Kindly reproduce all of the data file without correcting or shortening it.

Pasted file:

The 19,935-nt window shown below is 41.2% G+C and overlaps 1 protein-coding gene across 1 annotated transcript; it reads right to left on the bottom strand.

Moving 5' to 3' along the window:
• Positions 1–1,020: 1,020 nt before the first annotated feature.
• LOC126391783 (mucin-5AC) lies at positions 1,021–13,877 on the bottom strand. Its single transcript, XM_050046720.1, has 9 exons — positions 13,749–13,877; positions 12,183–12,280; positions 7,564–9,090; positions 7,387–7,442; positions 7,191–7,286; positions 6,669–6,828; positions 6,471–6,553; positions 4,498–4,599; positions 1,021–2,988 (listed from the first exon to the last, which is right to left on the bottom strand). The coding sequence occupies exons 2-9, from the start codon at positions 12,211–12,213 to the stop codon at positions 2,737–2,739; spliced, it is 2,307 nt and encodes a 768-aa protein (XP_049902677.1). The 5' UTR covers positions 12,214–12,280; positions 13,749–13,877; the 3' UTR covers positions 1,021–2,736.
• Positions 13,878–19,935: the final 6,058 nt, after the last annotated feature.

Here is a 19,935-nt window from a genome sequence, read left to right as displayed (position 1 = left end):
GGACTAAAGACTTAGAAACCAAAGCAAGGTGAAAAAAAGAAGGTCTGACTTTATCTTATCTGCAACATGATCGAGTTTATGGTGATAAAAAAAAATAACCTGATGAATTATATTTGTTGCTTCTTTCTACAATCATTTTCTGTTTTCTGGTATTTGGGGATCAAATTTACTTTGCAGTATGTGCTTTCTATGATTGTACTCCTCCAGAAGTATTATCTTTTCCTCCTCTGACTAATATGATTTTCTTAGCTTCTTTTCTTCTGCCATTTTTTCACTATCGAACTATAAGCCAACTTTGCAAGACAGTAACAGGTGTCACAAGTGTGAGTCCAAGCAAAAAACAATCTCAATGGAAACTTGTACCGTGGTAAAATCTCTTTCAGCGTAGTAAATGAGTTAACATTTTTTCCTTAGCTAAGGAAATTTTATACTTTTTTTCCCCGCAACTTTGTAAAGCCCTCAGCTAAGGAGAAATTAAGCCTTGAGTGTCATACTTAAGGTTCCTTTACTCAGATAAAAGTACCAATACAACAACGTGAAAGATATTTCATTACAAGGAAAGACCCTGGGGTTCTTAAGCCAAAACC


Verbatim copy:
The 19,935-nt window shown below is 41.2% G+C and overlaps 1 protein-coding gene across 1 annotated transcript; it reads right to left on the bottom strand.

Moving 5' to 3' along the window:
• Positions 1–1,020: 1,020 nt before the first annotated feature.
• LOC126391783 (mucin-5AC) lies at positions 1,021–13,877 on the bottom strand. Its single transcript, XM_050046720.1, has 9 exons — positions 13,749–13,877; positions 12,183–12,280; positions 7,564–9,090; positions 7,387–7,442; positions 7,191–7,286; positions 6,669–6,828; positions 6,471–6,553; positions 4,498–4,599; positions 1,021–2,988 (listed from the first exon to the last, which is right to left on the bottom strand). The coding sequence occupies exons 2-9, from the start codon at positions 12,211–12,213 to the stop codon at positions 2,737–2,739; spliced, it is 2,307 nt and encodes a 768-aa protein (XP_049902677.1). The 5' UTR covers positions 12,214–12,280; positions 13,749–13,877; the 3' UTR covers positions 1,021–2,736.
• Positions 13,878–19,935: the final 6,058 nt, after the last annotated feature.

Here is a 19,935-nt window from a genome sequence, read left to right as displayed (position 1 = left end):
GGACTAAAGACTTAGAAACCAAAGCAAGGTGAAAAAAAGAAGGTCTGACTTTATCTTATCTGCAACATGATCGAGTTTATGGTGATAAAAAAAAATAACCTGATGAATTATATTTGTTGCTTCTTTCTACAATCATTTTCTGTTTTCTGGTATTTGGGGATCAAATTTACTTTGCAGTATGTGCTTTCTATGATTGTACTCCTCCAGAAGTATTATCTTTTCCTCCTCTGACTAATATGATTTTCTTAGCTTCTTTTCTTCTGCCATTTTTTCACTATCGAACTATAAGCCAACTTTGCAAGACAGTAACAGGTGTCACAAGTGTGAGTCCAAGCAAAAAACAATCTCAATGGAAACTTGTACCGTGGTAAAATCTCTTTCAGCGTAGTAAATGAGTTAACATTTTTTCCTTAGCTAAGGAAATTTTATACTTTTTTTCCCCGCAACTTTGTAAAGCCCTCAGCTAAGGAGAAATTAAGCCTTGAGTGTCATACTTAAGGTTCCTTTACTCAGATAAAAGTACCAATACAACAACGTGAAAGATATTTCATTACAAGGAAAGACCCTGGGGTTCTTAAGCCAAAACC